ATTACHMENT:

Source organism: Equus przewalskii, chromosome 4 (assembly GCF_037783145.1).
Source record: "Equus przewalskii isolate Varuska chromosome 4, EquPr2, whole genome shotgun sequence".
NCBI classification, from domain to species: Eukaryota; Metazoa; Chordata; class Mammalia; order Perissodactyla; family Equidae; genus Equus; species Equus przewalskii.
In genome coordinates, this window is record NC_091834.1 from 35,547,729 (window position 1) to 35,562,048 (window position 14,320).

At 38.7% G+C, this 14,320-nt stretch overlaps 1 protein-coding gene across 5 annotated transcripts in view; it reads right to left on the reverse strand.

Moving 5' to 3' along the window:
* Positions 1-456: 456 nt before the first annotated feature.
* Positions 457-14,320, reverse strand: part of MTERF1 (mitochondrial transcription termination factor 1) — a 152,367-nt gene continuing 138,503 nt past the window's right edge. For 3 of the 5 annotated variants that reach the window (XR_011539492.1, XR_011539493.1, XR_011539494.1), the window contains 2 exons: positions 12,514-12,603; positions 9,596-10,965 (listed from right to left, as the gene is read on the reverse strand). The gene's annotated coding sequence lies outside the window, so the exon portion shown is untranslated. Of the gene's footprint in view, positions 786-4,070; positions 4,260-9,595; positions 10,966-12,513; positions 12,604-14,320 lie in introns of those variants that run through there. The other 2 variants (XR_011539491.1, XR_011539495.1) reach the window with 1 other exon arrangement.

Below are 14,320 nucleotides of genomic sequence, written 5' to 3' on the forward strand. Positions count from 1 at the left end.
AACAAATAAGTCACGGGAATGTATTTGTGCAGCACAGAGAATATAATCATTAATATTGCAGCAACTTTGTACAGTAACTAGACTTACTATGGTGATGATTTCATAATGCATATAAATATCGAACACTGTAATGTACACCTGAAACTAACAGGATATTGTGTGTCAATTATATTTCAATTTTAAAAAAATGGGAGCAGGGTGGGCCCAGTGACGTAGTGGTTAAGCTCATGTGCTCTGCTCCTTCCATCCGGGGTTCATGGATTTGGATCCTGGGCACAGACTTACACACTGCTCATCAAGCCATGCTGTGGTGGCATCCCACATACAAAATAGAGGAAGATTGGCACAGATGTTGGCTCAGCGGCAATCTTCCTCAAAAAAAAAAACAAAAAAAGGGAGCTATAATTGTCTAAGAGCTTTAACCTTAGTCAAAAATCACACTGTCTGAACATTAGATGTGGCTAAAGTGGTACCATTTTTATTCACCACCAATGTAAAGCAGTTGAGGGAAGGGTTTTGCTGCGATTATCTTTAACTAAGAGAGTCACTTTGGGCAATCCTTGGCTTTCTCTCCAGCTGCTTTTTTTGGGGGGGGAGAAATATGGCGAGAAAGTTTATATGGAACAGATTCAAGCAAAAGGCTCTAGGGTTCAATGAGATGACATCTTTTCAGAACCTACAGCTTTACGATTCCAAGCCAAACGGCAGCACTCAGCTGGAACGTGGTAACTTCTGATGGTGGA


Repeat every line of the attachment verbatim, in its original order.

Source organism: Equus przewalskii, chromosome 4 (assembly GCF_037783145.1).
Source record: "Equus przewalskii isolate Varuska chromosome 4, EquPr2, whole genome shotgun sequence".
NCBI classification, from domain to species: Eukaryota; Metazoa; Chordata; class Mammalia; order Perissodactyla; family Equidae; genus Equus; species Equus przewalskii.
In genome coordinates, this window is record NC_091834.1 from 35,547,729 (window position 1) to 35,562,048 (window position 14,320).

At 38.7% G+C, this 14,320-nt stretch overlaps 1 protein-coding gene across 5 annotated transcripts in view; it reads right to left on the reverse strand.

Moving 5' to 3' along the window:
* Positions 1-456: 456 nt before the first annotated feature.
* Positions 457-14,320, reverse strand: part of MTERF1 (mitochondrial transcription termination factor 1) — a 152,367-nt gene continuing 138,503 nt past the window's right edge. For 3 of the 5 annotated variants that reach the window (XR_011539492.1, XR_011539493.1, XR_011539494.1), the window contains 2 exons: positions 12,514-12,603; positions 9,596-10,965 (listed from right to left, as the gene is read on the reverse strand). The gene's annotated coding sequence lies outside the window, so the exon portion shown is untranslated. Of the gene's footprint in view, positions 786-4,070; positions 4,260-9,595; positions 10,966-12,513; positions 12,604-14,320 lie in introns of those variants that run through there. The other 2 variants (XR_011539491.1, XR_011539495.1) reach the window with 1 other exon arrangement.

Below are 14,320 nucleotides of genomic sequence, written 5' to 3' on the forward strand. Positions count from 1 at the left end.
AACAAATAAGTCACGGGAATGTATTTGTGCAGCACAGAGAATATAATCATTAATATTGCAGCAACTTTGTACAGTAACTAGACTTACTATGGTGATGATTTCATAATGCATATAAATATCGAACACTGTAATGTACACCTGAAACTAACAGGATATTGTGTGTCAATTATATTTCAATTTTAAAAAAATGGGAGCAGGGTGGGCCCAGTGACGTAGTGGTTAAGCTCATGTGCTCTGCTCCTTCCATCCGGGGTTCATGGATTTGGATCCTGGGCACAGACTTACACACTGCTCATCAAGCCATGCTGTGGTGGCATCCCACATACAAAATAGAGGAAGATTGGCACAGATGTTGGCTCAGCGGCAATCTTCCTCAAAAAAAAAAACAAAAAAAGGGAGCTATAATTGTCTAAGAGCTTTAACCTTAGTCAAAAATCACACTGTCTGAACATTAGATGTGGCTAAAGTGGTACCATTTTTATTCACCACCAATGTAAAGCAGTTGAGGGAAGGGTTTTGCTGCGATTATCTTTAACTAAGAGAGTCACTTTGGGCAATCCTTGGCTTTCTCTCCAGCTGCTTTTTTTGGGGGGGGAGAAATATGGCGAGAAAGTTTATATGGAACAGATTCAAGCAAAAGGCTCTAGGGTTCAATGAGATGACATCTTTTCAGAACCTACAGCTTTACGATTCCAAGCCAAACGGCAGCACTCAGCTGGAACGTGGTAACTTCTGATGGTGGA